‘I can't be taking them from you.'

‘But I'm wanting you to take them,' said Bridie, running across the beach and picking up the small hessian sack that she'd left near the base of the cliffs. She pushed the bag into Roisin's arms. ‘There are more little ones in your house than in ours.'

‘You'd best be taking them,' said Brandon, joining them. He was followed by Roisin's small brothers, Mickey and Jim.

‘You never know what I'll do if you cross me, Roisin O'Farrell,' teased Bridie. ‘Why, when I was a strip of a girl, I was so mad at our dad for going out in the currach without me that I jumped off the cliffs at Dunquin.'

Roisin laughed and slung the bag over her shoulder. ‘I know that old story. My mam told it to me. She says there's no one as wild in the whole of Ireland as Bridie O'Connor in a rage. God bless you, girl.'

Roisin and Bridie walked along the beach, calling for their brothers to keep up. Mickey and Jim straggled behind, picking up coloured pebbles. They were scrawny boys with round pale faces and thin gold hair. Brandon looked big and sturdy beside them. Bridie watched him with pride as he showed them how to skip stones across the surface of the ocean, his curly red hair bright against the blue water. The wind picked up, making the pebbles skitter off course, but Brandon stepped into the waves and sent a purple stone skimming smoothly out to sea.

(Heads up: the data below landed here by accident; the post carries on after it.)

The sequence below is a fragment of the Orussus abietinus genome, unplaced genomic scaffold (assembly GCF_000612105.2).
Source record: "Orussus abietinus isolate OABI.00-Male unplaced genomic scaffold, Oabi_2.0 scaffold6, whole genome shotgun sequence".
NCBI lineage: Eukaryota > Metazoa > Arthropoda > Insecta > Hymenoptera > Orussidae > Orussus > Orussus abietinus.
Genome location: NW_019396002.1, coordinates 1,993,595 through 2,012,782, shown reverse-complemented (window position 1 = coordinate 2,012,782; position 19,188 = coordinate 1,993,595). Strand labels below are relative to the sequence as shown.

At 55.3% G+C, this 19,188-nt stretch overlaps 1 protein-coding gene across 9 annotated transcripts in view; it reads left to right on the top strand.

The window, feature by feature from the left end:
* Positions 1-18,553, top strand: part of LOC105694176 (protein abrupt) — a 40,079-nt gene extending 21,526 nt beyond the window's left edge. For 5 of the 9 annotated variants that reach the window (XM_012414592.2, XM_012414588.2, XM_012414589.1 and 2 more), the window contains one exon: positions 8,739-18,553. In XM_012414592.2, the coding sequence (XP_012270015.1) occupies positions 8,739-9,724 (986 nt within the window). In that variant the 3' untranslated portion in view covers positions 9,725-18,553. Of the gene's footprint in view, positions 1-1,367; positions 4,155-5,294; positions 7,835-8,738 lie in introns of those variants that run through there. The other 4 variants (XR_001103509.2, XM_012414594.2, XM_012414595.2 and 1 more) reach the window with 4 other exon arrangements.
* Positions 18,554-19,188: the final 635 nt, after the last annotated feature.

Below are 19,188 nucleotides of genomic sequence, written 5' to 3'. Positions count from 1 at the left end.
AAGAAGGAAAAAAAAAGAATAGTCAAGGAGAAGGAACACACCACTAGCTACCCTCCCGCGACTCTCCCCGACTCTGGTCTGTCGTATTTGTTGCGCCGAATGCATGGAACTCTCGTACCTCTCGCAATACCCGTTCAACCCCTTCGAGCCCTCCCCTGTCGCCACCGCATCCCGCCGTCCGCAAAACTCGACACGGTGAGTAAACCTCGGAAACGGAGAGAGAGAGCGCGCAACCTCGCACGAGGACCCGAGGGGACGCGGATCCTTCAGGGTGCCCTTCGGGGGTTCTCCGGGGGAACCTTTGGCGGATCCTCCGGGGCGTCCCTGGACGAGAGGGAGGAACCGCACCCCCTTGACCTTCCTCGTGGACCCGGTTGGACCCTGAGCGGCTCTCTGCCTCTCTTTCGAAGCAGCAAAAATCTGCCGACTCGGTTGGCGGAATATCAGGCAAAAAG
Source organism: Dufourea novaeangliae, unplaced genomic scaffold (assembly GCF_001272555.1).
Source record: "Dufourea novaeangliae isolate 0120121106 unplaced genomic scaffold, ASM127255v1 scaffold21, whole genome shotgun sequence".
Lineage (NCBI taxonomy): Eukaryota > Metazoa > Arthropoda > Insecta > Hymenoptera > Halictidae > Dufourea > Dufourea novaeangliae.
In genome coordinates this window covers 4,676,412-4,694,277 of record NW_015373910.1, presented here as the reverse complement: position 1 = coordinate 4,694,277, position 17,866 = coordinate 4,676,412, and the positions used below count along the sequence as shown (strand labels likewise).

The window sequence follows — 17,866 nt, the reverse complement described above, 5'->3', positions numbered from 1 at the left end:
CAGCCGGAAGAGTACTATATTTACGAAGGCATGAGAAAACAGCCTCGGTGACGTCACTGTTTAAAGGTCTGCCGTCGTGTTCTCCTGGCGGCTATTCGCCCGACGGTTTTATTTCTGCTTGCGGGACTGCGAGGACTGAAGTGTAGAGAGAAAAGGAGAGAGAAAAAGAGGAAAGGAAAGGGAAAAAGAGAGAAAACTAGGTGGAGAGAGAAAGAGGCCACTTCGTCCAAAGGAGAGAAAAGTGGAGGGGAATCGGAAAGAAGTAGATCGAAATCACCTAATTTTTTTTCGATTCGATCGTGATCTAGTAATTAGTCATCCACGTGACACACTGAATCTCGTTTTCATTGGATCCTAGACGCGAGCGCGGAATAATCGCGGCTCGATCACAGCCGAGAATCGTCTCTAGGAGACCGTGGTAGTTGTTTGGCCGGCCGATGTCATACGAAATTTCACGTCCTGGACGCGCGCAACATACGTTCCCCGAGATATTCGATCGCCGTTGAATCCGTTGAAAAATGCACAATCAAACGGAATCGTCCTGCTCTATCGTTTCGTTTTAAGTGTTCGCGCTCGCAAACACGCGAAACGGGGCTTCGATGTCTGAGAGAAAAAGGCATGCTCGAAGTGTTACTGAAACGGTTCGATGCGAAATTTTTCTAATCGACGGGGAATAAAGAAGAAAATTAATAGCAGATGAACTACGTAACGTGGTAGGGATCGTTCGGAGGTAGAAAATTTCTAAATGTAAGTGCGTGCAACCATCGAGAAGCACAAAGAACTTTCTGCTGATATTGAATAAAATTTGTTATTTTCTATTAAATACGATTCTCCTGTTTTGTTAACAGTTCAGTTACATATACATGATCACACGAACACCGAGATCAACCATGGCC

They were turning onto the cliff path when, out of nowhere, a black pony came charging up the beach, with surf churning white about its hooves. There was no time to get out of its way. It skidded to a halt, rearing up so close that Bridie could smell the hot scent of horseflesh as its black hooves scraped against her shoulder.

‘It's the pooka!' she shouted. ‘Run!' She stumbled backwards, trying to herd the other children behind her, but before she could stop him, Brandon slipped past, stretching out his arms to the wild pony.

‘It's only a frightened beast,' he said, glancing back at Bridie. ‘If we're still, she'll know we're her friends.' The pony lowered its head and nuzzled his chest, as if it understood his words.

Roisin reached out for her little brothers. They stood a short distance up the path, poised to run, but Bridie took a step closer until she felt the pony's breath warm against her cheek.

‘If it is only a frightened beast and not the devil's own mare, why don't you prove it, boyo,' she said. ‘Why don't you get on her back and take her for a ride. I dare you!'

‘You come away from it, Brandon!' shrieked Roisin, grabbing her brothers' arms and dragging them further away. ‘You climb on its back and it'll take you into the surf and drown you. You know those stories, Bridie – why, you told them to me yourself! The black pony will take you across the sea to the fairy folk or bring the devil to your door. How can you be daring your own brother to risk it!'

Bridie and Brandon looked at each other, and they both laughed as their thoughts entwined.

‘Man alive, Roisin, you don't think I'd be daring him and not taking the dare myself?' She turned to Brandon and gave him a leg up. The pony stamped its feet and snorted anxiously, shying away.

BOOK: Bridie's Fire
12.37Mb size Format: txt, pdf, ePub